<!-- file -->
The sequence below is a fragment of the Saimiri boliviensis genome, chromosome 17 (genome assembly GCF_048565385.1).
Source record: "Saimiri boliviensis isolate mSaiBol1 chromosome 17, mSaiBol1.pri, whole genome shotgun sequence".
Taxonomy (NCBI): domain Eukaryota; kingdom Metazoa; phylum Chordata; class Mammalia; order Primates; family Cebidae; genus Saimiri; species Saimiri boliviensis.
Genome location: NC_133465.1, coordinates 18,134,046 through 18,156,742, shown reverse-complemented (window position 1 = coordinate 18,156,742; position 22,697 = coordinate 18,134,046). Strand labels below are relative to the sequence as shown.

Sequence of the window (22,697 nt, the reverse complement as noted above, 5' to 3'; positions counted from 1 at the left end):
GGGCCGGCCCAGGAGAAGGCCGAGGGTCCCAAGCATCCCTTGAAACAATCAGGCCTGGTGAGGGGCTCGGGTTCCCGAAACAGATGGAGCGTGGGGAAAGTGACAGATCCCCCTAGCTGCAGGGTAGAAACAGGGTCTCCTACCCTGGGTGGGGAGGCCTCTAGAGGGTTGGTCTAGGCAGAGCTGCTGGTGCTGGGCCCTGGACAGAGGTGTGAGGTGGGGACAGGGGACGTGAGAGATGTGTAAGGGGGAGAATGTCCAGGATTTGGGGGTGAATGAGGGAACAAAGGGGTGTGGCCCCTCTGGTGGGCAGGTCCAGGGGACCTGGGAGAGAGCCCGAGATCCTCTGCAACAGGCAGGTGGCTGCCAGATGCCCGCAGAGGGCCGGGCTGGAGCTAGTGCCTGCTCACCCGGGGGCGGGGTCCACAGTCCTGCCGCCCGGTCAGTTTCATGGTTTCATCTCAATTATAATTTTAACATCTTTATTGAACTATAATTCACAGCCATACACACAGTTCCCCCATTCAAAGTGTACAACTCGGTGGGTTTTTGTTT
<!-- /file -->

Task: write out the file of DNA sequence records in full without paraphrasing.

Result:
The sequence below is a fragment of the Saimiri boliviensis genome, chromosome 17 (genome assembly GCF_048565385.1).
Source record: "Saimiri boliviensis isolate mSaiBol1 chromosome 17, mSaiBol1.pri, whole genome shotgun sequence".
Taxonomy (NCBI): domain Eukaryota; kingdom Metazoa; phylum Chordata; class Mammalia; order Primates; family Cebidae; genus Saimiri; species Saimiri boliviensis.
Genome location: NC_133465.1, coordinates 18,134,046 through 18,156,742, shown reverse-complemented (window position 1 = coordinate 18,156,742; position 22,697 = coordinate 18,134,046). Strand labels below are relative to the sequence as shown.

Sequence of the window (22,697 nt, the reverse complement as noted above, 5' to 3'; positions counted from 1 at the left end):
GGGCCGGCCCAGGAGAAGGCCGAGGGTCCCAAGCATCCCTTGAAACAATCAGGCCTGGTGAGGGGCTCGGGTTCCCGAAACAGATGGAGCGTGGGGAAAGTGACAGATCCCCCTAGCTGCAGGGTAGAAACAGGGTCTCCTACCCTGGGTGGGGAGGCCTCTAGAGGGTTGGTCTAGGCAGAGCTGCTGGTGCTGGGCCCTGGACAGAGGTGTGAGGTGGGGACAGGGGACGTGAGAGATGTGTAAGGGGGAGAATGTCCAGGATTTGGGGGTGAATGAGGGAACAAAGGGGTGTGGCCCCTCTGGTGGGCAGGTCCAGGGGACCTGGGAGAGAGCCCGAGATCCTCTGCAACAGGCAGGTGGCTGCCAGATGCCCGCAGAGGGCCGGGCTGGAGCTAGTGCCTGCTCACCCGGGGGCGGGGTCCACAGTCCTGCCGCCCGGTCAGTTTCATGGTTTCATCTCAATTATAATTTTAACATCTTTATTGAACTATAATTCACAGCCATACACACAGTTCCCCCATTCAAAGTGTACAACTCGGTGGGTTTTTGTTT